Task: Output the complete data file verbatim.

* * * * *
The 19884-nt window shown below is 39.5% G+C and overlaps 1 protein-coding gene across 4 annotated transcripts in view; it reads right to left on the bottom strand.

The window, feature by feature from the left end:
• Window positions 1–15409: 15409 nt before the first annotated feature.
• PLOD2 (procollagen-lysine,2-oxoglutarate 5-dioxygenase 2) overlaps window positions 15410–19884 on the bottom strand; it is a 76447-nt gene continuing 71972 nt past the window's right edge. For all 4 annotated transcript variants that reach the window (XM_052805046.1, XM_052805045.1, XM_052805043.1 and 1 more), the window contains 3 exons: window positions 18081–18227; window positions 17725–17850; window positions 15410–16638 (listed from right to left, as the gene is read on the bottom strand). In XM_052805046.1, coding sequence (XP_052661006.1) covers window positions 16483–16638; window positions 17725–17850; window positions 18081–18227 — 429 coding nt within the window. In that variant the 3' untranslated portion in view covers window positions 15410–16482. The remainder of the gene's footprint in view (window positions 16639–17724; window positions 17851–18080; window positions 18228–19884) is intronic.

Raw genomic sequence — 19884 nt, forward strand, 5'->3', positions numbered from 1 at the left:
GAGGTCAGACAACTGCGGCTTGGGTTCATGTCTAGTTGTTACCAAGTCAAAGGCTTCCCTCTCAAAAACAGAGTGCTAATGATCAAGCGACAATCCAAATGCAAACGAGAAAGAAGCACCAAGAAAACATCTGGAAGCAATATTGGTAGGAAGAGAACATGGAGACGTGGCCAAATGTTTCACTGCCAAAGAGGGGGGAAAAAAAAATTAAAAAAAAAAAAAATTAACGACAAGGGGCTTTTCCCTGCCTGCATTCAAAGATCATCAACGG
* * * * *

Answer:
The 19884-nt window shown below is 39.5% G+C and overlaps 1 protein-coding gene across 4 annotated transcripts in view; it reads right to left on the bottom strand.

The window, feature by feature from the left end:
• Window positions 1–15409: 15409 nt before the first annotated feature.
• PLOD2 (procollagen-lysine,2-oxoglutarate 5-dioxygenase 2) overlaps window positions 15410–19884 on the bottom strand; it is a 76447-nt gene continuing 71972 nt past the window's right edge. For all 4 annotated transcript variants that reach the window (XM_052805046.1, XM_052805045.1, XM_052805043.1 and 1 more), the window contains 3 exons: window positions 18081–18227; window positions 17725–17850; window positions 15410–16638 (listed from right to left, as the gene is read on the bottom strand). In XM_052805046.1, coding sequence (XP_052661006.1) covers window positions 16483–16638; window positions 17725–17850; window positions 18081–18227 — 429 coding nt within the window. In that variant the 3' untranslated portion in view covers window positions 15410–16482. The remainder of the gene's footprint in view (window positions 16639–17724; window positions 17851–18080; window positions 18228–19884) is intronic.

Raw genomic sequence — 19884 nt, forward strand, 5'->3', positions numbered from 1 at the left:
GAGGTCAGACAACTGCGGCTTGGGTTCATGTCTAGTTGTTACCAAGTCAAAGGCTTCCCTCTCAAAAACAGAGTGCTAATGATCAAGCGACAATCCAAATGCAAACGAGAAAGAAGCACCAAGAAAACATCTGGAAGCAATATTGGTAGGAAGAGAACATGGAGACGTGGCCAAATGTTTCACTGCCAAAGAGGGGGGAAAAAAAAATTAAAAAAAAAAAAAATTAACGACAAGGGGCTTTTCCCTGCCTGCATTCAAAGATCATCAACGG